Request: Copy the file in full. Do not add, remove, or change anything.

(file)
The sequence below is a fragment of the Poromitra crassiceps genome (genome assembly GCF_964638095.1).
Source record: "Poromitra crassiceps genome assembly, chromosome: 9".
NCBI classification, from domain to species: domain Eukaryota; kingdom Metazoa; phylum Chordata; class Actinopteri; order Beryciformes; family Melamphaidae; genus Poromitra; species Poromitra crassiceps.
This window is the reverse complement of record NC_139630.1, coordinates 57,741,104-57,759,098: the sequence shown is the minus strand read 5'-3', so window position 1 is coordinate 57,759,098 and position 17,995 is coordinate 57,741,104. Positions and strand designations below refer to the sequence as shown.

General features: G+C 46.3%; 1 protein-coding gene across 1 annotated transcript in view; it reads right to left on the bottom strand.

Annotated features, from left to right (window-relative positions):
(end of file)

The sequence below is a fragment of the Poromitra crassiceps genome (genome assembly GCF_964638095.1).
Source record: "Poromitra crassiceps genome assembly, chromosome: 9".
NCBI classification, from domain to species: domain Eukaryota; kingdom Metazoa; phylum Chordata; class Actinopteri; order Beryciformes; family Melamphaidae; genus Poromitra; species Poromitra crassiceps.
This window is the reverse complement of record NC_139630.1, coordinates 57,741,104-57,759,098: the sequence shown is the minus strand read 5'-3', so window position 1 is coordinate 57,759,098 and position 17,995 is coordinate 57,741,104. Positions and strand designations below refer to the sequence as shown.

General features: G+C 46.3%; 1 protein-coding gene across 1 annotated transcript in view; it reads right to left on the bottom strand.

Annotated features, from left to right (window-relative positions):